Journal of the Society of Materials Science, Japan
Online ISSN : 1880-7488
Print ISSN : 0514-5163
ISSN-L : 0514-5163
Time-Resolved X-Ray Stress Analysis by Single Exposure Technique during Cyclic Loading
Shin-ichi OHYAShozaburo OHTAKen-ichi HASEGAWAShigekazu MISONO
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1991 Volume 40 Issue 454 Pages 825-831


If a stress at any applied stress range during cyclic loading can be dynamically measured by means of X-rays, it will contribute to investigate the fatigue behaviors because the stress measured by X-rays is an actual stress under loading. In this study, we propose a new method to measure continuously an X-ray stress during cyclic loading based on the time-resolved tecnique and on the single-exposure technique (SET) by use of two position-sensitive proportional counters (PSPC).
Single-exposure technique is available to measure a stress rapidly on a specimen which has a good linear sin2ψ relation. Therefore, we firstly developed a SET stress analyzer with dual PSPCs and a method to collect simultaneously two diffraction profiles at +η and -η sides in order to evaluate the stress determined by these diffraction angles as a mean value for the collection time of these profiles.Two PSPCs were connected in series each other, and X-ray signals from dual PSPCs were processed by only one multi-channel analyzer.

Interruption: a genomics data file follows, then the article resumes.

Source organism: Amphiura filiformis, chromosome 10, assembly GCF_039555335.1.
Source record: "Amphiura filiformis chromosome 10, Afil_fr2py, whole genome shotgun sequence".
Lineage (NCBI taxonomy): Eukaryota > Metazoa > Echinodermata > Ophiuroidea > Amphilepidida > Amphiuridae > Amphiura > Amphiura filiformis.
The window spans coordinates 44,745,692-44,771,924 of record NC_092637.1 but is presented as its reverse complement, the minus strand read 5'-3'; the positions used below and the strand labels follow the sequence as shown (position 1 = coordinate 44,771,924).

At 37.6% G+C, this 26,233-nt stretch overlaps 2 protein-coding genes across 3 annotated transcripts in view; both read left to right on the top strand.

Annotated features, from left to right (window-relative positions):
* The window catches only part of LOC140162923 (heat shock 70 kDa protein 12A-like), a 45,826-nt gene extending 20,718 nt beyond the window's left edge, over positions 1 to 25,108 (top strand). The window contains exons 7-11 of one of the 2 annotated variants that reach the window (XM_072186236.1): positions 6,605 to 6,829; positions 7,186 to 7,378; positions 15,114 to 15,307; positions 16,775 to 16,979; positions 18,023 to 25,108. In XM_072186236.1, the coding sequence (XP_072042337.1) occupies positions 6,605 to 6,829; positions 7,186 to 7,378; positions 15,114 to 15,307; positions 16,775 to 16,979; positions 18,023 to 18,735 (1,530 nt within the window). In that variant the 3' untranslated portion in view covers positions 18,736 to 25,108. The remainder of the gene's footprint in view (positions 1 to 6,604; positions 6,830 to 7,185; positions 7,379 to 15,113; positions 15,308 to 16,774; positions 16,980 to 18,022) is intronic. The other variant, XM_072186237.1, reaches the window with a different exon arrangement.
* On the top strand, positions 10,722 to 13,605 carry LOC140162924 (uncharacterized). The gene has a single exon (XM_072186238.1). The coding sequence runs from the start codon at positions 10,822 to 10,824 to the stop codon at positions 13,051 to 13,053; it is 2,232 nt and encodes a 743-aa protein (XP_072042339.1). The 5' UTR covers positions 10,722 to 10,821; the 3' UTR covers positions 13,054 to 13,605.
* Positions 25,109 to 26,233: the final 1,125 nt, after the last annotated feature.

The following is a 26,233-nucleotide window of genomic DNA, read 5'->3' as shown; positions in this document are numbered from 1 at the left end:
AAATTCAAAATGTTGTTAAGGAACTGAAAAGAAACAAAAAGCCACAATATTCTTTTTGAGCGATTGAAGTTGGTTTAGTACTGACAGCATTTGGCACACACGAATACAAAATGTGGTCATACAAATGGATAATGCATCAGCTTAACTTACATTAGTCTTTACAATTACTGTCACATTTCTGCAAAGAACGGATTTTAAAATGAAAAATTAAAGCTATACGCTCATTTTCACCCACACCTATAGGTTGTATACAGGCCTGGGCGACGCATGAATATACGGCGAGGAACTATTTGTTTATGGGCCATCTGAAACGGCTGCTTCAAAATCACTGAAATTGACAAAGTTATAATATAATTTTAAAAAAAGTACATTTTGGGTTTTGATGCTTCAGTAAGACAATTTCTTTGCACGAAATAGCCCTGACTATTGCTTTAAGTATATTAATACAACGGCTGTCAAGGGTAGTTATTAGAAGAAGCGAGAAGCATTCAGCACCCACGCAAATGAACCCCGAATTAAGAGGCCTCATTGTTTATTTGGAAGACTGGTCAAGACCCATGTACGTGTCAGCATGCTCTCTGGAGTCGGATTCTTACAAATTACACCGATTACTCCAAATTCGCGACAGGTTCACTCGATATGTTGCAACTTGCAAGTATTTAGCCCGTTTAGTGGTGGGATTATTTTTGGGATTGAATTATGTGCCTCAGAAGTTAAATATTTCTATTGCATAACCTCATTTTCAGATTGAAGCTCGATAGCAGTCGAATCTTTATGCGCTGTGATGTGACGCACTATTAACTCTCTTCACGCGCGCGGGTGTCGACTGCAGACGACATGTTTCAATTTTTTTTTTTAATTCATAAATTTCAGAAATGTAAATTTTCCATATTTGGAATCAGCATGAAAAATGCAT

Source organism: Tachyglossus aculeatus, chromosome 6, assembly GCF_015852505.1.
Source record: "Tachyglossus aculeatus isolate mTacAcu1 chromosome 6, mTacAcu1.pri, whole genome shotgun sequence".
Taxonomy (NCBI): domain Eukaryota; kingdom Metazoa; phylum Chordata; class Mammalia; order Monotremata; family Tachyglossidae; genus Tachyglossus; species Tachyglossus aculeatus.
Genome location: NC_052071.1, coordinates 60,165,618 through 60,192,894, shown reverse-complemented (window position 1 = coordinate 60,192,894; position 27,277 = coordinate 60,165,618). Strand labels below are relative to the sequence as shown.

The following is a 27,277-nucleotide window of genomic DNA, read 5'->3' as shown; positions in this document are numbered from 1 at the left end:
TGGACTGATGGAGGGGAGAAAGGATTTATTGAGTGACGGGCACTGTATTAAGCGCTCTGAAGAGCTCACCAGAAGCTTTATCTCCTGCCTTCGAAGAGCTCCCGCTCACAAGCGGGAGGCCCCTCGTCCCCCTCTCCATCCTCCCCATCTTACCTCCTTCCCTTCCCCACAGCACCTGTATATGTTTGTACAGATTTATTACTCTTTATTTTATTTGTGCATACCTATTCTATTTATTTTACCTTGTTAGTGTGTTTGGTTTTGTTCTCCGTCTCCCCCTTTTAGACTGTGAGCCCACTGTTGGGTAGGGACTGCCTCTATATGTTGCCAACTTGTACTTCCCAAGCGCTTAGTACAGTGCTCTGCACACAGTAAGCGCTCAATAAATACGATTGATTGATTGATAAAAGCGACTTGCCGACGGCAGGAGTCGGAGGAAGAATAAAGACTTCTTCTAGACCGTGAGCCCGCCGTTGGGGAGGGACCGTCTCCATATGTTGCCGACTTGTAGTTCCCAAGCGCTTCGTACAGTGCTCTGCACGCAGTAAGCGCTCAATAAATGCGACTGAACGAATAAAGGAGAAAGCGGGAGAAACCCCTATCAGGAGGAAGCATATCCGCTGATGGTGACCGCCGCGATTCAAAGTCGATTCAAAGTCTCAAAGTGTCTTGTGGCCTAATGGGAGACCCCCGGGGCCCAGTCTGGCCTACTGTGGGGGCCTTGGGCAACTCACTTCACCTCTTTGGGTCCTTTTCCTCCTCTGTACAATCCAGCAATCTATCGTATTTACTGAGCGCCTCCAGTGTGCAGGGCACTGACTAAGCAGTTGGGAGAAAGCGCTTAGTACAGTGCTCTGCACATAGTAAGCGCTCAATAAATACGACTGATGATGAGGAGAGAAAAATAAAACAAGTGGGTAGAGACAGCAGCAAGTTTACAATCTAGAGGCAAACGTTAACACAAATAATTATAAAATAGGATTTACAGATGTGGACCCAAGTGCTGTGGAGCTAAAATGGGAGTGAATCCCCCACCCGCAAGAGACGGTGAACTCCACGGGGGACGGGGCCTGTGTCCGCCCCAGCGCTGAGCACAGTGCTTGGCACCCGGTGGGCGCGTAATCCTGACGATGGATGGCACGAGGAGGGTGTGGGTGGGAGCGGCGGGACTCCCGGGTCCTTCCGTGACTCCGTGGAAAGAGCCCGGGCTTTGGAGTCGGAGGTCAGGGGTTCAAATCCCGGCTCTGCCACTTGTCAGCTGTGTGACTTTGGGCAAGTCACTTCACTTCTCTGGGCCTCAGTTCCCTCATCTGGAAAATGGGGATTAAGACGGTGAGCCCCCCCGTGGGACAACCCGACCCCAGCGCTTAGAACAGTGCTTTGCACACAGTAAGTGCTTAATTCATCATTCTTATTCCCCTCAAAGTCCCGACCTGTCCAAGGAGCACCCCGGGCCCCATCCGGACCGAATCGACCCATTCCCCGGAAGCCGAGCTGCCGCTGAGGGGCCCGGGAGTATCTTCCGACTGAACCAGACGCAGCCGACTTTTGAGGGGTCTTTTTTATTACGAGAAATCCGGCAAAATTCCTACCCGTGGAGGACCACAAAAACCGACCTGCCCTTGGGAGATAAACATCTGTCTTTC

We examined a practical method to measure continuously an X-ray stress during cyclic loading. A cycle of applied stress was divided by 16 stress ranges. In each cycle of applied stress, a couple of diffraction profiles at each stress range was collected for a short detection time, and was accumulated in the separate memory of the multi-channel analyzer. Such time-resolved collection was continuously carried out over all the preset stress ranges. This process in each stress cycle was repeated for definite cycles.
In the application of this method, we verified that the actual stress at any applied stress range was measured as the algebraic sum of an applied stress and a residual stress when cyclic stresses were applied to a thin steel specimen at frequencies of 0.5, 2 and 8Hz.

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